[SLIDESHOW=50648,50649,50650]PANAMA CITY, Fla. (BP) — When Hurricane Michael barreled through the Florida Gulf Coast last October, it transformed the ministry of First Baptist Church in Port St. Joe. No longer could the church focus on only typical everyday ministry activities.
After Michael, half of the church’s families had lost their homes. Many had to move outside the area to find work and housing. The church’s own building was battered so intensely that it was no longer usable. Marriages were stressed. Long-held family heirlooms were lost forever.
Those issues weighed heavily on Boyd Evans, senior pastor of FBC Port St. Joe, whose own house will either be torn down or gutted to the studs before his family will be able to rebuild and move back in.
“You want to fix all the problems, but you just can’t,” Evans said. “If you’re an empathetic pastor, you feel it. I was just angry for about four and a half months.”
Hitting the Florida Panhandle particularly hard, Hurricane Michael became the strongest storm in terms of sustained wind speed to strike the contiguous United States since Hurricane Andrew hit the East Coast in 1992. Within the first three months following the hurricane’s October onslaught, insured losses had passed $4 billion. The Florida Forestry Service says it will take 2.5 million truckloads to remove debris left behind by the storm.
While it’s often easier to tabulate the impact of hurricanes like Michael on the local economy, they also take a toll on local communities of faith and their leaders.
That’s why the North American Mission Board and the Florida Baptist Convention worked together to encourage and strengthen pastors through a dinner event at Hiland Park Baptist Church in Panama City.
“You’ve inspired us with your faithfulness,” Tommy Green, executive director of the Florida convention, told the church leaders in attendance.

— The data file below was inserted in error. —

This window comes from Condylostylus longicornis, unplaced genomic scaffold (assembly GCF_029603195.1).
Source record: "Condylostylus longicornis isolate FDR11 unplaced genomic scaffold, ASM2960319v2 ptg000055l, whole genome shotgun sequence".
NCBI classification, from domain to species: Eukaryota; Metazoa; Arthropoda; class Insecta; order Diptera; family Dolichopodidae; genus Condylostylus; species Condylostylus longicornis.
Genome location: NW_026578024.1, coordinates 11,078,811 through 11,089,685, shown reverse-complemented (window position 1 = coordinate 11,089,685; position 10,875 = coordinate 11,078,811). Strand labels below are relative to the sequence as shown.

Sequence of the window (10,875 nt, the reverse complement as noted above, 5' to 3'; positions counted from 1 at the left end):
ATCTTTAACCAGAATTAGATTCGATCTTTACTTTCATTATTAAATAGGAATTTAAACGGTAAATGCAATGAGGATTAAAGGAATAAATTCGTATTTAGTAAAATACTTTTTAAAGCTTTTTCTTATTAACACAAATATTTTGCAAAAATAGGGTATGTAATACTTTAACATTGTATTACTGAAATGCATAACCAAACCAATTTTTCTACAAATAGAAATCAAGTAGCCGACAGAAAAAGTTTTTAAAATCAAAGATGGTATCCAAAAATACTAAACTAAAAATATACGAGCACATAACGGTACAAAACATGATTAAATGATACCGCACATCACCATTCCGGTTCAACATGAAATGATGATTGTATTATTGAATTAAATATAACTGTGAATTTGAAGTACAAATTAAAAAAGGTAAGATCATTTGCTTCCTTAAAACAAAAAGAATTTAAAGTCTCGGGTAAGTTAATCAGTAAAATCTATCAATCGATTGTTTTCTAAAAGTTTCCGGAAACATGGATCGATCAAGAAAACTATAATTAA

“Your homes have been damaged. Your churches have been through incredible things to just get back and find out what the new normal is. But so many of you have said this almost verbatim to what I’m about to say. … As you’ve looked at your buildings, you’ve said, “That’s not the church. We’re the church.” God is using you to do something special across this Panhandle. You’re inspiring our entire state,” Green said.
The event was called “Night of Sharper.” The Florida convention has been hosting a series of Sharper Ministry Conference events across the state, focused on helping pastors sharpen their ministry skills. After church leaders shared a meal together, worship leader Charles Billingsley led worship and speaker Charles Lowery shared words of humor of encouragement. Every minister who participated in the event also received a bag full of special gifts from NAMB. More than 200 attended the March 14 event.
“Everybody needs to be loved,” Johnny Hunt, NAMB’s senior vice president of evangelism and leadership, told the Florida Panhandle pastors. “Everybody needs to be prayed for. Everybody needs someone to invest in them. Anyone that ever amounts to anything will be because of the people who poured into them.
“So, we’re here just to say we love you. We want to encourage you,” Hunt said. “We want you to be enthusiastic about whatever God has you doing.”
Earlier in the month, NAMB invited pastors impacted by Hurricane Michael to a special Timothy+Barnabas Retreat. Hunt started Timothy+Barnabas events 25 years ago to encourage and train pastors worldwide. It’s now a NAMB ministry under Hunt’s leadership.
Evans credits these two events for pastors as key turning points in helping him and FBC Port St. Joe refocus on the task before them.
“In the face of discouragement, this was very encouraging,” Boyd said. “Just being there and for NAMB to say, “Come on at our expense,” was huge. It really gave my wife a great night out. She really enjoyed it.”
Evans said his experience at the Timothy+Barnabas retreat and the Night of Sharper were the most recent examples of Southern Baptists supporting his ministry in Hurricane Michael’s aftermath. He also noted the support of Green and the rest of the state convention staff, along with the ministry of Southern Baptist Disaster Relief.
“We have definitely not been in this by ourselves,” Boyd said. “It has been very encouraging. The larger body of Christ has been there with us. That has been huge.”